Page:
Grants and Funding

A list of the latest grants and funding opportunities open to applications from organisations or individuals working within the museum and heritage sector.
Know of a funding opportunity or grant we haven’t listed here, let us know by emailing – info@nwfed.org.uk

FUNDING: The Esmée Fairbairn Collections Fund

0 posted January 23rd, 2017 | Leave a reply

Deadline for Applications:  15 March 2017, 5.00pm

The Esmée Fairbairn Collections Fund, run by the Museums Association, is an ongoing initiative funding projects which develop collections to achieve social impact.

Established in 2011, 72 projects have so far received grants totalling £4.9m in its first eleven funding rounds. Between 2017 and 2019 it is offering a total of £3.5m in grants, as well as providing events and resources for the whole sector. Museums, galleries and heritage organisations from across the UK can apply for a grant of between £20,000 and £120,000 for a project lasting up to three years.
The Museums Association are looking for applications from organisations whose proposed projects will:

• Work with an existing collection or collections to improve understanding of them and increase their use while involving, inspiring and having an impact on people, communities and audiences.

• Engage local communities and/or those who aren’t typical museum attendees, and think about social impact.

• Be developmental for the organisation or sector.

• Consider the project’s legacy, even if this is hard to define at the start of the project.

For further details including application forms and guidance, Click Here.

If you wish to discuss a potential project further, please contact Sally Colvin–sally@museumsassociation.org–for an informal conversation and advice on developing an application. 

FUNDING: Ready to Borrow Grants Scheme 2017-18

0 posted July 12th, 2016 | Leave a reply

Arts Council England has secured funding for a grant programme for museums to borrow loans for display by upgrading buildings and display spaces to meet the requirements of the Government Indemnity Scheme.

The purpose of the programme is to allow museums to borrow significant objects from museums, particularly national museums and Major Partner Museums. By borrowing high profile loans it is hoped that museums will increase their visitor figures and profile, to help increase their resilience in challenging times.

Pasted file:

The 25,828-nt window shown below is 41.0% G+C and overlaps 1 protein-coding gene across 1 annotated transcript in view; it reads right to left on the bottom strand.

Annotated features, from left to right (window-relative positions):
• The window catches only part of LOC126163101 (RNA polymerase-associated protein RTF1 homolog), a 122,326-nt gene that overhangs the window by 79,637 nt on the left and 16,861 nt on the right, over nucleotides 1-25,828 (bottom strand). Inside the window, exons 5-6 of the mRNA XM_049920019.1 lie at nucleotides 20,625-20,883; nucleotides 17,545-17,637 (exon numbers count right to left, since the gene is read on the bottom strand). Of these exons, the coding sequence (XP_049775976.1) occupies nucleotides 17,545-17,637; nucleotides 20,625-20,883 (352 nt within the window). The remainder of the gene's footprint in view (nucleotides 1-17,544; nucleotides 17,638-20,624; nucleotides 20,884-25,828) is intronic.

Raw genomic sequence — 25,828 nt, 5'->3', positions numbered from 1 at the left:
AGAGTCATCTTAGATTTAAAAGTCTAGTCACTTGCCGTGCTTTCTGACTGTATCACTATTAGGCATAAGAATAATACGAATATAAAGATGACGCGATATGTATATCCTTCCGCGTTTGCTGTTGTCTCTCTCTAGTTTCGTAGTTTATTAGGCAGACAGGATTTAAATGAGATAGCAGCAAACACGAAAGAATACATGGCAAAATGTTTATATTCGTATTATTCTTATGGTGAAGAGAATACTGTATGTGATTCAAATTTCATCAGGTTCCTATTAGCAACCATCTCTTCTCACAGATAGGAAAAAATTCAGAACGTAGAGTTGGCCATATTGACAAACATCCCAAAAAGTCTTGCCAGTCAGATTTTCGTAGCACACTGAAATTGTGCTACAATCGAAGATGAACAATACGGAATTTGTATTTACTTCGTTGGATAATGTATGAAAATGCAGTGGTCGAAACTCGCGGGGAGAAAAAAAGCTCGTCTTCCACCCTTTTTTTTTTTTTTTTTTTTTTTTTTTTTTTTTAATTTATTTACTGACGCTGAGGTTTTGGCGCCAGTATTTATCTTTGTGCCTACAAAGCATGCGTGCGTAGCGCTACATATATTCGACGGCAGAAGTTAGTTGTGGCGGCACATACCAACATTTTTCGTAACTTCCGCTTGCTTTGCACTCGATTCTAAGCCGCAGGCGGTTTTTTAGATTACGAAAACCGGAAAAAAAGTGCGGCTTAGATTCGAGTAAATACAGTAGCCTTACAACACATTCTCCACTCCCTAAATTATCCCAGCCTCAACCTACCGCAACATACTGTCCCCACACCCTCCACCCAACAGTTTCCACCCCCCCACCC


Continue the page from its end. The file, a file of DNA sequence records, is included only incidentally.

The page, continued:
£132,000 has been allocated for museums in the North West in 2017-18 and the funding will be distributed through MDNW. A single museum can apply for a minimum of £10,000 to a maximum of £50,000. A consortium of museums can apply for a maximum of £80,000.

The funding must be used for exhibitions and displays which include loans from one or more of the following, in order of priority:

  • national museums and Major Partner Museums
  • other Accredited museums in the UK
  • publicly-funded museums overseas

The loan(s) must be confirmed between the borrowing and lending organisations prior to application to this fund.

The programme is being announced now to give sufficient lead in time for museums to approach nationals and Major Partner Museums to request loans. Additional support on working with nationals to secure loans will be given in the form of the British Museum’s “Loan Ready” programme, with training days running in the North West from September 2016 to February 2017. Attendance on this programme is strongly recommended if you are considering applying to the “Ready to Borrow” scheme. Further details of the British Museum’s programme will be announced on our blog soon.

To apply for “Ready to Borrow” funding you MUST attend one of the surgeries held in by the MDNW team for advice and guidance before submitting an application. We will not accept applications from museums which have not attended. The surgeries will be held in July 2017; dates and venues will be announced on our blog nearer the time.

For further details on eligibility and timescales, refer to the ACE Ready to Borrow guidance 2017-18 and the ACE Ready to Borrow Application Form. Please read through these before contacting one of the team for advice.

FUNDING: Connections Through Culture International Development Grants

0 posted June 10th, 2016 | Leave a reply

Applications Accepted Four Times a Year